The Soviet army had invaded Iran and now came word that a small Jewish sect known as Tehiya led by the radical Yosef Tzuria were planning to blow up the Dome of the Rock and rebuild the temple of Solomon in its place. Tzuria believed that God had given the entirety of the Holy Land to the Zionists. At the meeting, after discussions among the gathered about how destruction of the Dome of the Rock would mean war, the president, who had been silent until this point in Colson’s story, says in reference to providence, “Gentlemen, we must keep in mind the very real possibility that this situation is beyond us all.” The fictional president is suggesting that God Almighty is directing the path of humanity in this, and it throws a monkey wrench into conventional thinking about the conflict specifically and international relations in general. He refuses to act.
His staff, therefore, secretly initiates a plan without the president’s knowledge to send Marines to Jerusalem to protect the Dome of the Rock. It’s seen as an action against our greatest ally, Israel, and when he learns of the plan, it troubles the president deeply. The action was based on intelligence suggesting that Tehiya was about to take over the Israeli government, which would make matters much worse. The staff tries to bring the president to understand the necessity of action, but he responds to his close friend and Chief of Staff Larry Parrish, “You know, Larry, I can’t help thinking—this really could be the time. The generation that saw the Jews return to their homeland is about to pass. It almost has to happen soon. All that is left is for the Temple to be built. That’s the last big sign before—.”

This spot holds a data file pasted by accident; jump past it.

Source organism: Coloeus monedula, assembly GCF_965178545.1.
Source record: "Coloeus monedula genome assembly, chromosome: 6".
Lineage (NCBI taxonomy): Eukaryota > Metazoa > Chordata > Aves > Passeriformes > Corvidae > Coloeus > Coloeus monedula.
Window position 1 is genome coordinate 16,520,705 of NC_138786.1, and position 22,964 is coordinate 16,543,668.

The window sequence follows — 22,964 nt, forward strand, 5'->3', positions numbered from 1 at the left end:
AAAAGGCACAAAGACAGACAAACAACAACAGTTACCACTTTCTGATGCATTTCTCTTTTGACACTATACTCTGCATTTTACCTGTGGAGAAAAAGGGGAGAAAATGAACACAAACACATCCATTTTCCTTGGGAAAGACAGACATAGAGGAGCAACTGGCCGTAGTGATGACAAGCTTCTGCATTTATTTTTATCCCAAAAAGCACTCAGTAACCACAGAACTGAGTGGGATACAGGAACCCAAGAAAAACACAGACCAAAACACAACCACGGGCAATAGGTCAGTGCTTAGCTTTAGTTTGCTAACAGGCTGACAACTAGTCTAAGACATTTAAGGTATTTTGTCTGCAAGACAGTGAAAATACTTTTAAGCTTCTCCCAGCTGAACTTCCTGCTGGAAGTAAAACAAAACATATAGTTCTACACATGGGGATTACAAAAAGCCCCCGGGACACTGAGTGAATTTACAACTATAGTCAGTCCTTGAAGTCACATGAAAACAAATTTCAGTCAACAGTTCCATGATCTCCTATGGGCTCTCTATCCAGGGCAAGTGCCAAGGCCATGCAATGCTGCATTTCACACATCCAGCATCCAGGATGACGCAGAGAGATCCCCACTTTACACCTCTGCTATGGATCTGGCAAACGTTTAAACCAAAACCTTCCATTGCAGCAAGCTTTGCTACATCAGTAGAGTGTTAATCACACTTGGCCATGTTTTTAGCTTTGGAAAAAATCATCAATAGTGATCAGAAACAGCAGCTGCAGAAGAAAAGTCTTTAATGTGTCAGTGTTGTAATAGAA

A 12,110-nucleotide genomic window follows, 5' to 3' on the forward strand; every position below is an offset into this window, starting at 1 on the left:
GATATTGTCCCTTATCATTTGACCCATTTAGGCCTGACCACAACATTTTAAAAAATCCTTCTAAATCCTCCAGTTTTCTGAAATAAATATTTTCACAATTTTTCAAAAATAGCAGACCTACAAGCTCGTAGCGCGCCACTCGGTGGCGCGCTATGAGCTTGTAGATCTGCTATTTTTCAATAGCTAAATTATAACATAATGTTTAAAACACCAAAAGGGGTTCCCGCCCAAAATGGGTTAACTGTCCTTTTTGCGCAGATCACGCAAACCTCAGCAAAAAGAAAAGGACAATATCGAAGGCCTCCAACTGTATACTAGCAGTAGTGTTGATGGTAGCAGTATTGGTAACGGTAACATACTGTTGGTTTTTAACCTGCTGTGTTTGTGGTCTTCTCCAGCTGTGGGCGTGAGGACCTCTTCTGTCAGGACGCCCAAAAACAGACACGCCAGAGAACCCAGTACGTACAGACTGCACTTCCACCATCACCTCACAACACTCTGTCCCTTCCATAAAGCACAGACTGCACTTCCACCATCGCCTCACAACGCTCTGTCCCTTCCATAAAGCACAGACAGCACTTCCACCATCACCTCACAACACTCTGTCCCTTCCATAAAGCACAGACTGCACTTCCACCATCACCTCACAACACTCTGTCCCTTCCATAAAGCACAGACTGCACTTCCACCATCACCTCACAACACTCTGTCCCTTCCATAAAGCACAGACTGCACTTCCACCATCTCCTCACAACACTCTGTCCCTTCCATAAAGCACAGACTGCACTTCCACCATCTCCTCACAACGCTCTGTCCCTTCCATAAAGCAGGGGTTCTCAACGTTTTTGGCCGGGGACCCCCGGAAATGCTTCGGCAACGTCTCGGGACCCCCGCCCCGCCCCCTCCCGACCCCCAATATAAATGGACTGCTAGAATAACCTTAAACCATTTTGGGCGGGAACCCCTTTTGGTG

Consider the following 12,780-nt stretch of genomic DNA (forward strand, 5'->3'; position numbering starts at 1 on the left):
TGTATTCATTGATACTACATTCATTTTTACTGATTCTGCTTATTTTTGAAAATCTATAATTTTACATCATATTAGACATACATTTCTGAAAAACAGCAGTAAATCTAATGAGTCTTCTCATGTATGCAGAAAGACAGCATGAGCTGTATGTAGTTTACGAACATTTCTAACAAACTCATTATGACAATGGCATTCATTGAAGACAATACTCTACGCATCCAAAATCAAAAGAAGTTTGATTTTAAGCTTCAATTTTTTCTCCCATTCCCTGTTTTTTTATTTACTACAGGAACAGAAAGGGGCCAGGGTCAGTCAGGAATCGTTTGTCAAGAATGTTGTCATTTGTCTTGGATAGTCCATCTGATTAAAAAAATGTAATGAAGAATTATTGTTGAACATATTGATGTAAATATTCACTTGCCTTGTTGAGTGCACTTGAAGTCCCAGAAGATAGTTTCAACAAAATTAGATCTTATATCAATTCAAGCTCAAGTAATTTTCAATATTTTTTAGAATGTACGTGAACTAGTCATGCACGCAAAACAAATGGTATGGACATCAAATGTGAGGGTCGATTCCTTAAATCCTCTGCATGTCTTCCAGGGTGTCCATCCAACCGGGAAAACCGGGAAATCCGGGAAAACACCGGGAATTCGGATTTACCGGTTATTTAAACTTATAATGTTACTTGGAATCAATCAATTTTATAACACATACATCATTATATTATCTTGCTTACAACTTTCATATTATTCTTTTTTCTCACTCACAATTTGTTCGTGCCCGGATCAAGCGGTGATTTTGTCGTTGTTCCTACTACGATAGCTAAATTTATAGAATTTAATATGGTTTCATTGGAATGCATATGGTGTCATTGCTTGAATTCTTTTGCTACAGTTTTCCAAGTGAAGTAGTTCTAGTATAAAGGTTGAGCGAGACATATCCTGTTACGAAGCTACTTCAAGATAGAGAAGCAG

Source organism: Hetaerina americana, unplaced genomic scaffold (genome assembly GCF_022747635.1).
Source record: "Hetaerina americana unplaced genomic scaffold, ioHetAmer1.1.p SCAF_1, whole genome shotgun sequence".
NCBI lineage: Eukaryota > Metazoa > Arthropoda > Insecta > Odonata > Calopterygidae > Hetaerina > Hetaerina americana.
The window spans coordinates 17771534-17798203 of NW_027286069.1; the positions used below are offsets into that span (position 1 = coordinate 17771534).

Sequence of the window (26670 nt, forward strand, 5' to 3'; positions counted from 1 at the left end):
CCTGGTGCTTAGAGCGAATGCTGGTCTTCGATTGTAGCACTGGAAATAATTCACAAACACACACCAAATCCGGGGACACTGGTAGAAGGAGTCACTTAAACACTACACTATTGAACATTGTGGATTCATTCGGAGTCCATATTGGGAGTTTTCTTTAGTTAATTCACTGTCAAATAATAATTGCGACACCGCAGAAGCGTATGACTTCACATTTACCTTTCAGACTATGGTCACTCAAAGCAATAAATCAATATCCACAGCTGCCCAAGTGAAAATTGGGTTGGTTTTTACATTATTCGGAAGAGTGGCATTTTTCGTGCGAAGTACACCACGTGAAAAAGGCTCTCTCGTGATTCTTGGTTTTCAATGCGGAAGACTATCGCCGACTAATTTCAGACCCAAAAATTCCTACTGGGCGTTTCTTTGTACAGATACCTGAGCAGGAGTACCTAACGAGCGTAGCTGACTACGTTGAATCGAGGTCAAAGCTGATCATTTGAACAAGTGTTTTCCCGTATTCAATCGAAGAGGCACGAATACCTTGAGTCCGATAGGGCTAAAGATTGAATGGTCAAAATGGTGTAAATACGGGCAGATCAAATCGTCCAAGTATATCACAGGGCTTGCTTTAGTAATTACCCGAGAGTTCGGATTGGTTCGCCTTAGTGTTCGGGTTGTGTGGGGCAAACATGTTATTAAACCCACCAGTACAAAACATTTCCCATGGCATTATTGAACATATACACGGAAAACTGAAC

In a private discussion, the President and his Chief of Staff talk about the history they’re about to make:
“Larry, don’t ‘yessir’ me. Say what’s on your mind.”
“I don’t know what’s on my mind, Mr. President. Frankly, sir, you’re scaring me to death.”
“You mean that, don’t you, Larry?” The president stood, half turned away, then whirled back to face him, “I didn’t think anything could ruffle you. Tell me why.”
“I don’t know how to explain it, if you can’t see it for yourself, sir.” Parrish replied. “You’re responsible for hundreds of millions of lives, including mine, including my wife and kids. And you seem to be guiding us by some obscure, kooky theory about the end of the world.”
“What if that obscure, kooky theory happens to be true?”
“I’m happy to leave that decision up to God. The end of the world is His business. Our business here in the White House is to prevent the end of the world.”
“Well, according to my theology, Larry, the end of the world - ”
Parrish interrupted, something he never would have done had he not been deeply distressed. “Your theology is irrelevant right now! You weren’t elected to be the nation’s theologian.”